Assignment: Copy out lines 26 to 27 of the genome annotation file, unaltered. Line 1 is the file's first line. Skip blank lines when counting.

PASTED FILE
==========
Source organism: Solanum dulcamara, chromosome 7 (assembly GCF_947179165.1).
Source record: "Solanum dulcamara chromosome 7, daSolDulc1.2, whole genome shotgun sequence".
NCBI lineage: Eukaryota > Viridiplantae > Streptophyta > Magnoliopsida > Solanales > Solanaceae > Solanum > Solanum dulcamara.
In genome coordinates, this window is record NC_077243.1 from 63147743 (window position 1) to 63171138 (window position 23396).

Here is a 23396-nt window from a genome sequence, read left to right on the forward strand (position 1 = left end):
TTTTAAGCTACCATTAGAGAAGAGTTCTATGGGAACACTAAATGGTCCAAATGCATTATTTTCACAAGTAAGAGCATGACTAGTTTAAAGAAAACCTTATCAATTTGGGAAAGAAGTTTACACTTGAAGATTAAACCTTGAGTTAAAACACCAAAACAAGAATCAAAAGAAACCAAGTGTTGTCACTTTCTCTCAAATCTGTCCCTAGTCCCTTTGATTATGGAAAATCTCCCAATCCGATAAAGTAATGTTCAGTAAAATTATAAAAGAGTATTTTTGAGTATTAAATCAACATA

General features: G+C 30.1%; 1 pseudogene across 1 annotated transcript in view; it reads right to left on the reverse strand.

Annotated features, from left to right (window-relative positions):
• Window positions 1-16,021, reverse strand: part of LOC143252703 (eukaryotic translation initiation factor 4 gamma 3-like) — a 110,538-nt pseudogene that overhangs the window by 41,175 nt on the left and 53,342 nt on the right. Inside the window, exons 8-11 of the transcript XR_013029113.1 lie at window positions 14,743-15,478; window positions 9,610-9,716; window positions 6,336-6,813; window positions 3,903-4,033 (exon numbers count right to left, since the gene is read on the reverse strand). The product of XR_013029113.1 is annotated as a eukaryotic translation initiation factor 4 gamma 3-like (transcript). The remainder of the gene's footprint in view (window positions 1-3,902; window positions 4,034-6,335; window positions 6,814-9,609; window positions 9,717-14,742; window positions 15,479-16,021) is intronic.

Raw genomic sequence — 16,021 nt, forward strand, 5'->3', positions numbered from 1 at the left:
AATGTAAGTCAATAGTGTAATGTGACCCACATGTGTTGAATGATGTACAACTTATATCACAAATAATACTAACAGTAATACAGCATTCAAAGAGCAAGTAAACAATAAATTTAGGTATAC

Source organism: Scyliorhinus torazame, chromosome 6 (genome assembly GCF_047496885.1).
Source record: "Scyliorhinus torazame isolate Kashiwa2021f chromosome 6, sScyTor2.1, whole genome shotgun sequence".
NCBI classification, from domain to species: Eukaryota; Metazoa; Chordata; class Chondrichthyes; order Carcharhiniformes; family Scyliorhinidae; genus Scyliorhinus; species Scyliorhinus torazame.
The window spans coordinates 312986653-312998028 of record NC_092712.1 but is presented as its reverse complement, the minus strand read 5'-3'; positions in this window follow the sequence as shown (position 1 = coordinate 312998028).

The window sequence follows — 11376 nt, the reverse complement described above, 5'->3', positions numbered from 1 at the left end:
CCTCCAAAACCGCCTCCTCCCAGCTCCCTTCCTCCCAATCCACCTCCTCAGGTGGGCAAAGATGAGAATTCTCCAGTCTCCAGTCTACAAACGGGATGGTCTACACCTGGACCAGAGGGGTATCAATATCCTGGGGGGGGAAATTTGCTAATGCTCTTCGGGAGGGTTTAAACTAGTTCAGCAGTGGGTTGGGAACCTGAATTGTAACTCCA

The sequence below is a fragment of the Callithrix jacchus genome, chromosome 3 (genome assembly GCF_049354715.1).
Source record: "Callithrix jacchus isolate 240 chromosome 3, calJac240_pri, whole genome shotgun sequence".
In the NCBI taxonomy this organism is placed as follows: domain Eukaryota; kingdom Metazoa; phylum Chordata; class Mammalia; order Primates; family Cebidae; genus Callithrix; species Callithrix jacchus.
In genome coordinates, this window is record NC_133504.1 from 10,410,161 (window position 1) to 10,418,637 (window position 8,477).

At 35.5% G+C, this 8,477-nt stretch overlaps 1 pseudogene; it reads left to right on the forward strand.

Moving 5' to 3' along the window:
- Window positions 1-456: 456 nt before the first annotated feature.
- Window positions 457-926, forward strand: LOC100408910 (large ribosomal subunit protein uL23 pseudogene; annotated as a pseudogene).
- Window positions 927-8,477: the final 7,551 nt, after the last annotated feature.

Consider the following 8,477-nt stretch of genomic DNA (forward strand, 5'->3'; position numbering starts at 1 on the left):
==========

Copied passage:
- Window positions 927-8,477: the final 7,551 nt, after the last annotated feature.

Consider the following 8,477-nt stretch of genomic DNA (forward strand, 5'->3'; position numbering starts at 1 on the left):